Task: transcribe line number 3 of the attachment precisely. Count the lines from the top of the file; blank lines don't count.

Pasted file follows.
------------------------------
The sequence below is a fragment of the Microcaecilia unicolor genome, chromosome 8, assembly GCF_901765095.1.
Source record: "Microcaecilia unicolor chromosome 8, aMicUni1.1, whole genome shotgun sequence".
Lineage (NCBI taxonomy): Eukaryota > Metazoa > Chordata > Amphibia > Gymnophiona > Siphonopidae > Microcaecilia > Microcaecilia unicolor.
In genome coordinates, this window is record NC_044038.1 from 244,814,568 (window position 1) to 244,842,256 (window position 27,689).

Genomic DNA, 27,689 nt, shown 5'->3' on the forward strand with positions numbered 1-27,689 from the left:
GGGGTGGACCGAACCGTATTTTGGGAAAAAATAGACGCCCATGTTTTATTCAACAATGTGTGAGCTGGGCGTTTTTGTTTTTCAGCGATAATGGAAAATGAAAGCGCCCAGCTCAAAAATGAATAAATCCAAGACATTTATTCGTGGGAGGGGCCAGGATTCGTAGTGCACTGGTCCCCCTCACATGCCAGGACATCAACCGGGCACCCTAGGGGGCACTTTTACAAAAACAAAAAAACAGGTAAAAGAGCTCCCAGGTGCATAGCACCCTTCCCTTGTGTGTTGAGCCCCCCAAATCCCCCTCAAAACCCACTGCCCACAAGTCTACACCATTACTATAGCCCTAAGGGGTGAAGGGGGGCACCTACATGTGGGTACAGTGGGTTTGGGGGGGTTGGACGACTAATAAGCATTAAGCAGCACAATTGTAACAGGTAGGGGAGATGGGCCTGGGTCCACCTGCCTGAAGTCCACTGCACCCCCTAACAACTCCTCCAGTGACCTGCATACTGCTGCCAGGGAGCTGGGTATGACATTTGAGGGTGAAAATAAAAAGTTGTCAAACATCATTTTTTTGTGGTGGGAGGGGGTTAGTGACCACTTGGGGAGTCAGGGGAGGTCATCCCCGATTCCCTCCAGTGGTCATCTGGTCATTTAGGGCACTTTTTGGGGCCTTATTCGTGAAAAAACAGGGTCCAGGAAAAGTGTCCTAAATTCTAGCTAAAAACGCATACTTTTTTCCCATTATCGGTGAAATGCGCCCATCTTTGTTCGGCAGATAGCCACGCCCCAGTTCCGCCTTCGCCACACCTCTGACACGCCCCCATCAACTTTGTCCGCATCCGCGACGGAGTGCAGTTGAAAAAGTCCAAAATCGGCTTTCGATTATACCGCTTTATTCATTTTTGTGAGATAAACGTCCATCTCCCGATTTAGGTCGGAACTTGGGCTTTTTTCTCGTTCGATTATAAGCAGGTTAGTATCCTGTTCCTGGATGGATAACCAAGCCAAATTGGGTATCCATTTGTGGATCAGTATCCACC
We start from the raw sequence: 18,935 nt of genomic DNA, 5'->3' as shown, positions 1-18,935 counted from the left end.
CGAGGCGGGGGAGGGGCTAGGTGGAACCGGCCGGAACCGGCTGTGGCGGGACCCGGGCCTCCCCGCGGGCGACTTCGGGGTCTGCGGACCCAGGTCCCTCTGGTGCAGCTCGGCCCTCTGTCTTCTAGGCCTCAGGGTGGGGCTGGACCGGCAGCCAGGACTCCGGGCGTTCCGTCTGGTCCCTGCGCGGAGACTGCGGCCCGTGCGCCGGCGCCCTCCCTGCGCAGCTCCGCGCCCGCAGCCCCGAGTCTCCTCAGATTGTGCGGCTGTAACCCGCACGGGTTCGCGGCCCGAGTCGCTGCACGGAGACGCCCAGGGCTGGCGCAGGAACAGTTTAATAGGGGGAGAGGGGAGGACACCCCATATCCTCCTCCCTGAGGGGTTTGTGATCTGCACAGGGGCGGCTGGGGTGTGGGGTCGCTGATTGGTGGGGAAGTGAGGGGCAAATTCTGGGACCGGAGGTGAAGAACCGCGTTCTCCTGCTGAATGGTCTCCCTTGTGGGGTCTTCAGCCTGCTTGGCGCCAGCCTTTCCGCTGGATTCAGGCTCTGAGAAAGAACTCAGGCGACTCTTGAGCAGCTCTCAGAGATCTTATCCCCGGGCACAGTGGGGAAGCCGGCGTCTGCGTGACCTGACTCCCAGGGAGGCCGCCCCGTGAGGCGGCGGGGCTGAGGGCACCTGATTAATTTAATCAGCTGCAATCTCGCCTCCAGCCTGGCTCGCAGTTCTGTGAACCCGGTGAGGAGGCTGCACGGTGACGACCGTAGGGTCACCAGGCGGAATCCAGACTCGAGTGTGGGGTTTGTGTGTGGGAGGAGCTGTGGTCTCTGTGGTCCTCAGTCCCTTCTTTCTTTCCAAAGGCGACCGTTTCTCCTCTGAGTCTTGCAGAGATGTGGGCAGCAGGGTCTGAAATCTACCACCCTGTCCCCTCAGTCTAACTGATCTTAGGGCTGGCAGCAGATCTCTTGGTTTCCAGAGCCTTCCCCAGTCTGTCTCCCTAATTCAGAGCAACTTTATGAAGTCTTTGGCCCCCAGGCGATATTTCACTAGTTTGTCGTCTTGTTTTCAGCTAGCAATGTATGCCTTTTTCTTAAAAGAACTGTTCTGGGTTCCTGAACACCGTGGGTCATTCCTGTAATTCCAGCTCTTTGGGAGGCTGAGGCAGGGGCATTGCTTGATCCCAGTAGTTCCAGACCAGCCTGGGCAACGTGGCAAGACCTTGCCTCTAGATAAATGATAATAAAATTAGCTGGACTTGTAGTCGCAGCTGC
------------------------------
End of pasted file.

Lineage (NCBI taxonomy): Eukaryota > Metazoa > Chordata > Amphibia > Gymnophiona > Siphonopidae > Microcaecilia > Microcaecilia unicolor.